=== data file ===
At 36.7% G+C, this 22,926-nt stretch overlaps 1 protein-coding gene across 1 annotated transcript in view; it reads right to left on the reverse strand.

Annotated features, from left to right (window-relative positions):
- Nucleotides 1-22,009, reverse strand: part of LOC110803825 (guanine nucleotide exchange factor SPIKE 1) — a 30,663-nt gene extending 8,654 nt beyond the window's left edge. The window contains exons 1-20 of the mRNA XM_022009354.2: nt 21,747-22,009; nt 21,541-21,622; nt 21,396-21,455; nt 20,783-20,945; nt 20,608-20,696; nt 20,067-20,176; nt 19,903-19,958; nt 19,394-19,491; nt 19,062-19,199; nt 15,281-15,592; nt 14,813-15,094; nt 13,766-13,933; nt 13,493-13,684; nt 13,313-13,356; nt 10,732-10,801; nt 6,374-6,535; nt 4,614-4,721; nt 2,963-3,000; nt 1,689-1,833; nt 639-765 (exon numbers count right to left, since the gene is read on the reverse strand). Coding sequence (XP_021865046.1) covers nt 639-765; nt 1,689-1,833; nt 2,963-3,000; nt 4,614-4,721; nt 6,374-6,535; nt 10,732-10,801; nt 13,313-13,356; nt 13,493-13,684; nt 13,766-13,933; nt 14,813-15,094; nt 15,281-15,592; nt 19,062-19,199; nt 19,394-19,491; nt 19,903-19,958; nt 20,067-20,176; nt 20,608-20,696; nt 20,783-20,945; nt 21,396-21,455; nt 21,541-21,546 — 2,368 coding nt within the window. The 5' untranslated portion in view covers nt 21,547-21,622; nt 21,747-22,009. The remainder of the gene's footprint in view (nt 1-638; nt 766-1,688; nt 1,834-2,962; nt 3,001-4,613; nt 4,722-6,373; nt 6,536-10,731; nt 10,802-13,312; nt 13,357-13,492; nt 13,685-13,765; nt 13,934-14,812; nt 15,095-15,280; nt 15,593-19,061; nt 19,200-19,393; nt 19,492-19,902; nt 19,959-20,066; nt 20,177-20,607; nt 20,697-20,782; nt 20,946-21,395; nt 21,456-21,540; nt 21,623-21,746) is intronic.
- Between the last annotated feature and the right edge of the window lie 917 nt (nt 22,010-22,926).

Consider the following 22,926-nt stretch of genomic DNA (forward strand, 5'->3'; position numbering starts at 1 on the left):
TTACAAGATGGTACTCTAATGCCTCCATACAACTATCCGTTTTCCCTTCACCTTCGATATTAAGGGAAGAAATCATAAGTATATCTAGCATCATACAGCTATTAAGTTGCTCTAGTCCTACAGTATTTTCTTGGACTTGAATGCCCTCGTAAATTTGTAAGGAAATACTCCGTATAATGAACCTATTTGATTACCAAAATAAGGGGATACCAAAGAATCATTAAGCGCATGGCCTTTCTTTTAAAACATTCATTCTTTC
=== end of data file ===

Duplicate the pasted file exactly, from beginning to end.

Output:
At 36.7% G+C, this 22,926-nt stretch overlaps 1 protein-coding gene across 1 annotated transcript in view; it reads right to left on the reverse strand.

Annotated features, from left to right (window-relative positions):
- Nucleotides 1-22,009, reverse strand: part of LOC110803825 (guanine nucleotide exchange factor SPIKE 1) — a 30,663-nt gene extending 8,654 nt beyond the window's left edge. The window contains exons 1-20 of the mRNA XM_022009354.2: nt 21,747-22,009; nt 21,541-21,622; nt 21,396-21,455; nt 20,783-20,945; nt 20,608-20,696; nt 20,067-20,176; nt 19,903-19,958; nt 19,394-19,491; nt 19,062-19,199; nt 15,281-15,592; nt 14,813-15,094; nt 13,766-13,933; nt 13,493-13,684; nt 13,313-13,356; nt 10,732-10,801; nt 6,374-6,535; nt 4,614-4,721; nt 2,963-3,000; nt 1,689-1,833; nt 639-765 (exon numbers count right to left, since the gene is read on the reverse strand). Coding sequence (XP_021865046.1) covers nt 639-765; nt 1,689-1,833; nt 2,963-3,000; nt 4,614-4,721; nt 6,374-6,535; nt 10,732-10,801; nt 13,313-13,356; nt 13,493-13,684; nt 13,766-13,933; nt 14,813-15,094; nt 15,281-15,592; nt 19,062-19,199; nt 19,394-19,491; nt 19,903-19,958; nt 20,067-20,176; nt 20,608-20,696; nt 20,783-20,945; nt 21,396-21,455; nt 21,541-21,546 — 2,368 coding nt within the window. The 5' untranslated portion in view covers nt 21,547-21,622; nt 21,747-22,009. The remainder of the gene's footprint in view (nt 1-638; nt 766-1,688; nt 1,834-2,962; nt 3,001-4,613; nt 4,722-6,373; nt 6,536-10,731; nt 10,802-13,312; nt 13,357-13,492; nt 13,685-13,765; nt 13,934-14,812; nt 15,095-15,280; nt 15,593-19,061; nt 19,200-19,393; nt 19,492-19,902; nt 19,959-20,066; nt 20,177-20,607; nt 20,697-20,782; nt 20,946-21,395; nt 21,456-21,540; nt 21,623-21,746) is intronic.
- Between the last annotated feature and the right edge of the window lie 917 nt (nt 22,010-22,926).

Consider the following 22,926-nt stretch of genomic DNA (forward strand, 5'->3'; position numbering starts at 1 on the left):
TTACAAGATGGTACTCTAATGCCTCCATACAACTATCCGTTTTCCCTTCACCTTCGATATTAAGGGAAGAAATCATAAGTATATCTAGCATCATACAGCTATTAAGTTGCTCTAGTCCTACAGTATTTTCTTGGACTTGAATGCCCTCGTAAATTTGTAAGGAAATACTCCGTATAATGAACCTATTTGATTACCAAAATAAGGGGATACCAAAGAATCATTAAGCGCATGGCCTTTCTTTTAAAACATTCATTCTTTC